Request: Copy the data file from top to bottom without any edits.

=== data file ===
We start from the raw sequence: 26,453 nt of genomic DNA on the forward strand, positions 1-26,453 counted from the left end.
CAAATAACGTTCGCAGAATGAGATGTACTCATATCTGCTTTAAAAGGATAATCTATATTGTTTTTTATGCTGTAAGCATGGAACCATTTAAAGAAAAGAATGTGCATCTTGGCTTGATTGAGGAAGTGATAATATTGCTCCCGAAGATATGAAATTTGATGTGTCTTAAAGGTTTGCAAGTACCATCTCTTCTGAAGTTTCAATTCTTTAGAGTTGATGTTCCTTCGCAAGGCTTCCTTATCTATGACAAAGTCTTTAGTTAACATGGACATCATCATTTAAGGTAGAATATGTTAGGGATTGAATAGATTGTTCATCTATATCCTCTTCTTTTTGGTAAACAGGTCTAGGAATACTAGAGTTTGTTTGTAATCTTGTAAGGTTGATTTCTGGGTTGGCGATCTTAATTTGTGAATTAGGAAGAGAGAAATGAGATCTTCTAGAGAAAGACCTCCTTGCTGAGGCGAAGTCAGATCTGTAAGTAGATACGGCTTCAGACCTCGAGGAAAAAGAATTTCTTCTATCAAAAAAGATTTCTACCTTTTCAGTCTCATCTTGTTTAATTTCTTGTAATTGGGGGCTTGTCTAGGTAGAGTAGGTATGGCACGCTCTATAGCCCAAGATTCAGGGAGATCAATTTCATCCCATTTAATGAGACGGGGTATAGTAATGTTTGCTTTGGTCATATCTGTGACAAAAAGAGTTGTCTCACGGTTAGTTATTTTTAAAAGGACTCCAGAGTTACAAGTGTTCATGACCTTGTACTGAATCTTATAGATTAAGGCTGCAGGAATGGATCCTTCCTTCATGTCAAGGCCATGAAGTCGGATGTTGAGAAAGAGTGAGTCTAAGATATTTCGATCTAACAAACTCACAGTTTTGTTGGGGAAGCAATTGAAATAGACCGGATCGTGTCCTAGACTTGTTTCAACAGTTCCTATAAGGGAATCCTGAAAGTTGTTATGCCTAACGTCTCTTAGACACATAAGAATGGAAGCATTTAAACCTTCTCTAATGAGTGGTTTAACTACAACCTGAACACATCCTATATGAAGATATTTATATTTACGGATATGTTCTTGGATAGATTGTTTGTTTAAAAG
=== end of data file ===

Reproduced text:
We start from the raw sequence: 26,453 nt of genomic DNA on the forward strand, positions 1-26,453 counted from the left end.
CAAATAACGTTCGCAGAATGAGATGTACTCATATCTGCTTTAAAAGGATAATCTATATTGTTTTTTATGCTGTAAGCATGGAACCATTTAAAGAAAAGAATGTGCATCTTGGCTTGATTGAGGAAGTGATAATATTGCTCCCGAAGATATGAAATTTGATGTGTCTTAAAGGTTTGCAAGTACCATCTCTTCTGAAGTTTCAATTCTTTAGAGTTGATGTTCCTTCGCAAGGCTTCCTTATCTATGACAAAGTCTTTAGTTAACATGGACATCATCATTTAAGGTAGAATATGTTAGGGATTGAATAGATTGTTCATCTATATCCTCTTCTTTTTGGTAAACAGGTCTAGGAATACTAGAGTTTGTTTGTAATCTTGTAAGGTTGATTTCTGGGTTGGCGATCTTAATTTGTGAATTAGGAAGAGAGAAATGAGATCTTCTAGAGAAAGACCTCCTTGCTGAGGCGAAGTCAGATCTGTAAGTAGATACGGCTTCAGACCTCGAGGAAAAAGAATTTCTTCTATCAAAAAAGATTTCTACCTTTTCAGTCTCATCTTGTTTAATTTCTTGTAATTGGGGGCTTGTCTAGGTAGAGTAGGTATGGCACGCTCTATAGCCCAAGATTCAGGGAGATCAATTTCATCCCATTTAATGAGACGGGGTATAGTAATGTTTGCTTTGGTCATATCTGTGACAAAAAGAGTTGTCTCACGGTTAGTTATTTTTAAAAGGACTCCAGAGTTACAAGTGTTCATGACCTTGTACTGAATCTTATAGATTAAGGCTGCAGGAATGGATCCTTCCTTCATGTCAAGGCCATGAAGTCGGATGTTGAGAAAGAGTGAGTCTAAGATATTTCGATCTAACAAACTCACAGTTTTGTTGGGGAAGCAATTGAAATAGACCGGATCGTGTCCTAGACTTGTTTCAACAGTTCCTATAAGGGAATCCTGAAAGTTGTTATGCCTAACGTCTCTTAGACACATAAGAATGGAAGCATTTAAACCTTCTCTAATGAGTGGTTTAACTACAACCTGAACACATCCTATATGAAGATATTTATATTTACGGATATGTTCTTGGATAGATTGTTTGTTTAAAAG